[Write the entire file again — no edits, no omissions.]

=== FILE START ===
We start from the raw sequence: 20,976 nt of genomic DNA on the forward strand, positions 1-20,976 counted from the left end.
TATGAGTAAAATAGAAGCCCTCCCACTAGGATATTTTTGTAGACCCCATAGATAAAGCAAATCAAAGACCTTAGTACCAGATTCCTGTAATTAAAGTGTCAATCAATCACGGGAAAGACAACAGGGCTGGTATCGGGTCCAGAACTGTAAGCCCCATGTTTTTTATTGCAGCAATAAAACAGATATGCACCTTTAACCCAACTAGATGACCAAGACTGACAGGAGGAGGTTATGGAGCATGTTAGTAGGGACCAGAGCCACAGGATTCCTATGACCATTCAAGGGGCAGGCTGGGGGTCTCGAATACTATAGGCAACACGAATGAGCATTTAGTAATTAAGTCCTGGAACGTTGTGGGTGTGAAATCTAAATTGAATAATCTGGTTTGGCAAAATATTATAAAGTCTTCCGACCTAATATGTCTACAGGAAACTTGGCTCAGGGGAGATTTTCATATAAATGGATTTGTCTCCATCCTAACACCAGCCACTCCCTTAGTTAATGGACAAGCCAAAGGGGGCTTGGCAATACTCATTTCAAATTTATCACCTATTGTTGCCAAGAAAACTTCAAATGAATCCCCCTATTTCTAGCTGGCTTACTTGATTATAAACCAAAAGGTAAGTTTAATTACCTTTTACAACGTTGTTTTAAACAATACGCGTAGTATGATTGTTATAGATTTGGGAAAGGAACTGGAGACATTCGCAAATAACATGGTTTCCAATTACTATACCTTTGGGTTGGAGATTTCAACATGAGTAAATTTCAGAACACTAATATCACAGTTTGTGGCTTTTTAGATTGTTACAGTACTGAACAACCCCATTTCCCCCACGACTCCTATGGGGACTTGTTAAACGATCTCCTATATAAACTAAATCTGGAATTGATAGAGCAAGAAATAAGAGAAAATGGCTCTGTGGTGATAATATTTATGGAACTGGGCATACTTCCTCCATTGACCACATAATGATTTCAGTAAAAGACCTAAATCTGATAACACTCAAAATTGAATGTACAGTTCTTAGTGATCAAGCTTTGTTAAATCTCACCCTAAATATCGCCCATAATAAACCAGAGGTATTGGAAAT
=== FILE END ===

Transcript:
We start from the raw sequence: 20,976 nt of genomic DNA on the forward strand, positions 1-20,976 counted from the left end.
TATGAGTAAAATAGAAGCCCTCCCACTAGGATATTTTTGTAGACCCCATAGATAAAGCAAATCAAAGACCTTAGTACCAGATTCCTGTAATTAAAGTGTCAATCAATCACGGGAAAGACAACAGGGCTGGTATCGGGTCCAGAACTGTAAGCCCCATGTTTTTTATTGCAGCAATAAAACAGATATGCACCTTTAACCCAACTAGATGACCAAGACTGACAGGAGGAGGTTATGGAGCATGTTAGTAGGGACCAGAGCCACAGGATTCCTATGACCATTCAAGGGGCAGGCTGGGGGTCTCGAATACTATAGGCAACACGAATGAGCATTTAGTAATTAAGTCCTGGAACGTTGTGGGTGTGAAATCTAAATTGAATAATCTGGTTTGGCAAAATATTATAAAGTCTTCCGACCTAATATGTCTACAGGAAACTTGGCTCAGGGGAGATTTTCATATAAATGGATTTGTCTCCATCCTAACACCAGCCACTCCCTTAGTTAATGGACAAGCCAAAGGGGGCTTGGCAATACTCATTTCAAATTTATCACCTATTGTTGCCAAGAAAACTTCAAATGAATCCCCCTATTTCTAGCTGGCTTACTTGATTATAAACCAAAAGGTAAGTTTAATTACCTTTTACAACGTTGTTTTAAACAATACGCGTAGTATGATTGTTATAGATTTGGGAAAGGAACTGGAGACATTCGCAAATAACATGGTTTCCAATTACTATACCTTTGGGTTGGAGATTTCAACATGAGTAAATTTCAGAACACTAATATCACAGTTTGTGGCTTTTTAGATTGTTACAGTACTGAACAACCCCATTTCCCCCACGACTCCTATGGGGACTTGTTAAACGATCTCCTATATAAACTAAATCTGGAATTGATAGAGCAAGAAATAAGAGAAAATGGCTCTGTGGTGATAATATTTATGGAACTGGGCATACTTCCTCCATTGACCACATAATGATTTCAGTAAAAGACCTAAATCTGATAACACTCAAAATTGAATGTACAGTTCTTAGTGATCAAGCTTTGTTAAATCTCACCCTAAATATCGCCCATAATAAACCAGAGGTATTGGAAAT